As we are in the middle of a global pandemic, we of course have to behave differently than we are used to. But what does it actually mean in relation to the GDPR? New situations create new questions regarding the collecting of personal data, e.g. what actually constitutes personal data concerning health, how you should act as an employer or what responsibility the teacher actually has when personal data is being collected in connection to online lectures. We shall therefore, in this blogpost, look more into situations and problems which can emerge at the workplace and in school.
Published 24 August 2020
At the workplace
Information that an employee has the coronavirus is considered to be personal data regarding their health. Thus, this kind of personal data shall be dealt with carefully, as it falls under special categories of personal data based on the GDPR. You therefore need an exception in order to be able to process this kind of data. If you want to read more about GDPR in relation to healthcare, you can read our Swedish, more general, blogpost about it here.
The Swedish supervisory authority, Datainspektionen, also states that information that a person is being held in quarantine probably counts as personal data concerning their health. Although, information that an employee has returned from a risk area doess not count as personal data concerning their health. The same goes for information that a person is living in so called “voluntary quarantine”, meaning that the person out of precautionary considerations stays at or works from home. These kinds of personal data must however, of course, still be processed in accordance with the other provisions within the GDPR.
What is then the situation when an employee has the coronavirus? What are you, as the employer, really allowed to communicate to the coworkers? It should normally be enough to inform the other employees that a person at their workplace has gotten the virus. You are only in exceptional cases allowed to provide their name. It must, in such a situation, be absolutely necessary to provide it, and the sick employee must have been informed about it in advance. It is namely important to, in accordance with the principle of data minimization, never provide more information than necessary. What is also important is that the information is objective and not offensive for the data subject in any way!
When it comes to information concerning that an employee works from home after being in a risk area, you should think twice before giving out that information. Internally you can of course inform that the person works from home in order for other people to know how to contact them. However, you have to evaluate if it is really necessary to provide that information to people outside the organization. In both scenarios, the Swedish supervisory authority states that you should not inform why that person is not at the workplace.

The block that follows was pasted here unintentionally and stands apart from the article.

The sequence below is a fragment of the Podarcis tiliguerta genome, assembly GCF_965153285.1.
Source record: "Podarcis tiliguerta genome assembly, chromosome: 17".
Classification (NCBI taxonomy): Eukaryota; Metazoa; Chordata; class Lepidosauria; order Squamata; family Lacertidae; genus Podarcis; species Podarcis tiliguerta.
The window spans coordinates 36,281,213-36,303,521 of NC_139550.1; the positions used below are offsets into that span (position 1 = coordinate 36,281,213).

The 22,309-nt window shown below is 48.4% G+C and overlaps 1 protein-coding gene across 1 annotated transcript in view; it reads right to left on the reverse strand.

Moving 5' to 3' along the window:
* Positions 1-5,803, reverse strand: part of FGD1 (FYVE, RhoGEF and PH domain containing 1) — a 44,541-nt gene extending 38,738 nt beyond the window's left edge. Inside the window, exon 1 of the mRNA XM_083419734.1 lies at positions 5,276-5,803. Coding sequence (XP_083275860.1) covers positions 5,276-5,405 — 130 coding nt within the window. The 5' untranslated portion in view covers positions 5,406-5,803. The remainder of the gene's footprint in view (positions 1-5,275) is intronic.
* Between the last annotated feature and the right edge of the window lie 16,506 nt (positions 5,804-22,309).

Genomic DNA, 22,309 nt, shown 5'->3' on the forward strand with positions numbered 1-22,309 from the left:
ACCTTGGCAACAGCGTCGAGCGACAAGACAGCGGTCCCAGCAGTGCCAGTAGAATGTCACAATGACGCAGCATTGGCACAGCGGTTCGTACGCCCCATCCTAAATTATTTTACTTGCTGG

Regarding the question if an employer can perform medical check-ups on their employees, you have to look at national laws relating to employment or health and safety. The employer should only have access to and process such data if they have legal obligations to do so.
Most education have during this spring been carried out via distance. In relation to this, many new questions have emerged, also regarding the GDPR. One of those questions is who the controller is for personal data being processed in relation to online lectures. You might think that the teacher or the principal is the controller in such a situation. However, that is not the case. In e.g. a Swedish public school the Board of undergraduate studies within the municipality is the controller, as they decide the purpose and means of the processing of the personal data. For a private school the controller is a limited company.
Regarding online lectures it is also important for the school to think about data minimization, e.g. just use sound and/or video of the students if it is really necessary. This is specifically the case in relation to children, as their personal data is considered worthy of extra protection based on the GDPR. It is also important to keep in mind that the more sensitive the personal data is considered to be, the higher the requirements are for the security measures taken in order for the personal data to be considered protected. All balancing made between your need to collect the personal data versus the students need to not have their data collected should be documented and saved.
Before starting to have online lectures, it is therefore important for the school to make sure their work regarding information security is in compliance with the GDPR. The Swedish supervisory authority has created a short checklist for this, which can be found here (however in Swedish). Moreover, it is, as always with the GDPR, important to have a legal basis for the processing of personal data. The legal basis “consent” should definitely be avoided as there is an imbalanced correlation of power between the students and the school. Instead, the legal basis “public interest” can be used both for private and public schools.
We hope you liked this blog post! If you have any further questions regarding GDPR you are more than welcome to contact us at GDPR Hero via email email@example.com or phone 046 – 273 17 17.
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